Pop culture is cyclical and so is movie history. There are time periods that are better, quality-wise and there are occasional stretches when nothing seems to work. We at the Supernaughts want to talk about the latter today.
What period of pop culture/movie history goes totally against our tastes and why? 8 Supernaughts contributors tried to determine their least favourite time in pop culture history, be it regarding movies, music or comic books.
Do you agree? Disagree? Let us know in the comments.
Note: The following opinions are only reflecting the personal tastes of the contributors and all in good fun.
Coupon The Movie:
2001 to present
No doubt, unequivocally and almost without precedent, the age we are living in now is the worst ever seen. Many factors have contributed to this. Pop culture and movies often reflect the times we are in so here we are. Everywhere you look, innovation and new ideas has been pushed aside because there doesn’t seem to be any profit in it for those at the top. Why should entertainment be any different?
Film has always found new ideas even in the worst of times until now. Look at the history. Only two periods up until now showed a creative slump. The mid 60’s faltered as the studios became corporations and the studios lost touch with their audience until the auteur arose and gave us the greatest era of film since the 1930’s. But even they faltered with too much power and the experiments became pretentious and inaccessible until Star Wars showed the New Hollywood its true potential. High concept films then became exciting and opened up a whole new era of possibility in storytelling until the 90s when the era of independent film was born and showed us more potential on lower budgets. But slowly this fizzled out as the studios bought up the small distributors until an extreme schism was created between “tentpole films” and smaller, character driven material, which is where we are today.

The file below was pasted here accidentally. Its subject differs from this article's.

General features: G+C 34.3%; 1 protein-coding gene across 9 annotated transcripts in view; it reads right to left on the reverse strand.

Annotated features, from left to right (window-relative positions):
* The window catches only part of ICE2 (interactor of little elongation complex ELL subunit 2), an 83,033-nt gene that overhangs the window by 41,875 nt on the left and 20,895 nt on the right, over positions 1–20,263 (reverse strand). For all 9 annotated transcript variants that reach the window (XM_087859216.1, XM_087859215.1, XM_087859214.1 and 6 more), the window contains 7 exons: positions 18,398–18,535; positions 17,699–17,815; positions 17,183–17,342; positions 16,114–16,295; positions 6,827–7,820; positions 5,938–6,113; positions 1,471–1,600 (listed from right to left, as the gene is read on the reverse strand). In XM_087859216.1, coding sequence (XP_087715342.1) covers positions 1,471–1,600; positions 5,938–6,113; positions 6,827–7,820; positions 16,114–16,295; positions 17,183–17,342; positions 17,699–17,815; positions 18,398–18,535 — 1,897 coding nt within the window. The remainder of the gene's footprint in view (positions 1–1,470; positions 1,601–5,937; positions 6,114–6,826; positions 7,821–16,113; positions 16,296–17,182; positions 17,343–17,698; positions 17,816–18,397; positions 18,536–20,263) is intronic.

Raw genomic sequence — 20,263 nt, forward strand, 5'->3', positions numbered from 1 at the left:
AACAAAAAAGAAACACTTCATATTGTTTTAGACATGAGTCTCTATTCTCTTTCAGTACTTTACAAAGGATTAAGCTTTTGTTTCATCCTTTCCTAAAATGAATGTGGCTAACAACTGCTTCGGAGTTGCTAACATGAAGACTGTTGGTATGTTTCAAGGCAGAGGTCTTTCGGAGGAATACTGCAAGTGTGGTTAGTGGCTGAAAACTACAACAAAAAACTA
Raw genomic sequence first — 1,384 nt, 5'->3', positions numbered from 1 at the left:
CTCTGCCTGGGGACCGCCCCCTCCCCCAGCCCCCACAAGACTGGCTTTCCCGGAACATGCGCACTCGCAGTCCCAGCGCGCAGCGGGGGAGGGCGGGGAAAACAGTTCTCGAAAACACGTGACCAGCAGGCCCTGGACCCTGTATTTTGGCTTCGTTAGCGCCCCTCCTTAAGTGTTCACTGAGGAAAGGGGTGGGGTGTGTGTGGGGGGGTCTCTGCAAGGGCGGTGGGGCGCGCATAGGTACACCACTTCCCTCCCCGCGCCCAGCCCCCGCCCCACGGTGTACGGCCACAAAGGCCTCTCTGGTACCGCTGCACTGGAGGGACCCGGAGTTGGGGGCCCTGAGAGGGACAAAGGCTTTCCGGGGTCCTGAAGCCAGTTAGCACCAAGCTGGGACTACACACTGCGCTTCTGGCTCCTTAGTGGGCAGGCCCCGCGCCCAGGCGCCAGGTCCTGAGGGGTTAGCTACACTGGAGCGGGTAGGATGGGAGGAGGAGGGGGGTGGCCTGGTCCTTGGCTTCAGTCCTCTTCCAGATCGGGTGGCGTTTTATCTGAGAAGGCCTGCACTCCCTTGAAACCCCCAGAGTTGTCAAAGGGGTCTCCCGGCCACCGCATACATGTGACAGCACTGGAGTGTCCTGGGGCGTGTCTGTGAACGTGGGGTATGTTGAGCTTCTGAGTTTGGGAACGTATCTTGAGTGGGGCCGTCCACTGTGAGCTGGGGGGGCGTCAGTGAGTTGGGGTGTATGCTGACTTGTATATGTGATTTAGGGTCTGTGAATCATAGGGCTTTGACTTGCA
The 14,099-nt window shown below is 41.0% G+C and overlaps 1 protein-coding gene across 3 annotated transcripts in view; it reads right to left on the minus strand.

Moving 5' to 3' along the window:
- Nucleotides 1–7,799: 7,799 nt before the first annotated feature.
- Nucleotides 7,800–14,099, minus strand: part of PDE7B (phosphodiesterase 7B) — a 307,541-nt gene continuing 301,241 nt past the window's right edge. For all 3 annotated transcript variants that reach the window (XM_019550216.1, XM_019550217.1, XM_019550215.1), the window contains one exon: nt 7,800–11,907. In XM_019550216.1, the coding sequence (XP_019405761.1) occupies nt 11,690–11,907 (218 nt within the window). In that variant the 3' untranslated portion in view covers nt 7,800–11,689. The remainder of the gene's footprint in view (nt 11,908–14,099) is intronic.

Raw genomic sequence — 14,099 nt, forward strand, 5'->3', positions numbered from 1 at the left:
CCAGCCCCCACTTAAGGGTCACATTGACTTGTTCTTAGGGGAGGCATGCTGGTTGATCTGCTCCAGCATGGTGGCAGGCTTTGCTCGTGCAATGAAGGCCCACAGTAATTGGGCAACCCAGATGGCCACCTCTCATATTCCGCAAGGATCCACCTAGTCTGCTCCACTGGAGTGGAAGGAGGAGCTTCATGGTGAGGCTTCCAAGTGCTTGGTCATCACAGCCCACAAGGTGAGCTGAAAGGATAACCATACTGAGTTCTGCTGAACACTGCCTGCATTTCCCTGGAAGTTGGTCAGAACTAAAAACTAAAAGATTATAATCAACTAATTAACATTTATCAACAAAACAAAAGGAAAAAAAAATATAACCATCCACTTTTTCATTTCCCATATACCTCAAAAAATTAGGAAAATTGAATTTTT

Because the studios are now just a small division of much larger conglomerates, it has literally become “all about the money”. New ideas are too risky for the people funding movies and music so now it’s left with no alternative but to eat it’s own tail and look back at past glories in a pathetic attempt to recapture better times.
Think about the fact that Star Trek is 50 years old and Star Wars is almost 40. Nothing wrong with that but I think every new decade should have a new “big myth” to draw from. The Next Generation, Deep Space Nine and Voyager were fun to watch mainly because even though Trek was aging, the 90’s already had it’s new myth for the time in the form of The X-Files and other stuff like Babylon 5. The new Star Wars films existed in a world were it was sharing its time in the pop culture zeitgeist with Lord of the Rings.
But what about now? Where’s the new myth? There is none. Just endless retellings of Robocop, Ghostbusters, Terminator and endless comic book films which are essentially the same film over and over and over. Ask yourself the next time you see a Marvel movie if it’s going to end with a big battle in a major metropolitan city. I bet it will.
And how about music? From Elvis to Audioslave, the chief characteristic of Rock and Roll was to have music that you loved but pissed off your parents. Now we have Miley Cyrus and Taylor Swift. Even Hip Hop went from “fuck the police” to just “Don’t you wish you could fuck ME?”
The problem with a creative laziness and endless recycling is that remakes and “callbacks” are just like oil, an unsustainable resource. Sooner or later, you run out of shit and hey, we’re already at a point where a Gem and the Holograms movie seemed like a good idea to someone. What happens next? Why can’t Hollywood look at a book series like The Expanse and throw real money behind it because you just know it’s breaking the bank at SyFy.
Think about this. Both Trek and Wars were created with the idea of going against the grain of what everyone else was doing. Trek in particular was designed by Roddenberry to be “subversive” as has been recently revealed and look how that turned out.
C’mon Hollywood. No Pain, No Gain. A Point Break Redux just ain’t going to cut it.
Coupon the Movie is occasional guest writer at The Supernaughts.
Click “Next page” to find out who thinks that a certain decade is overrated.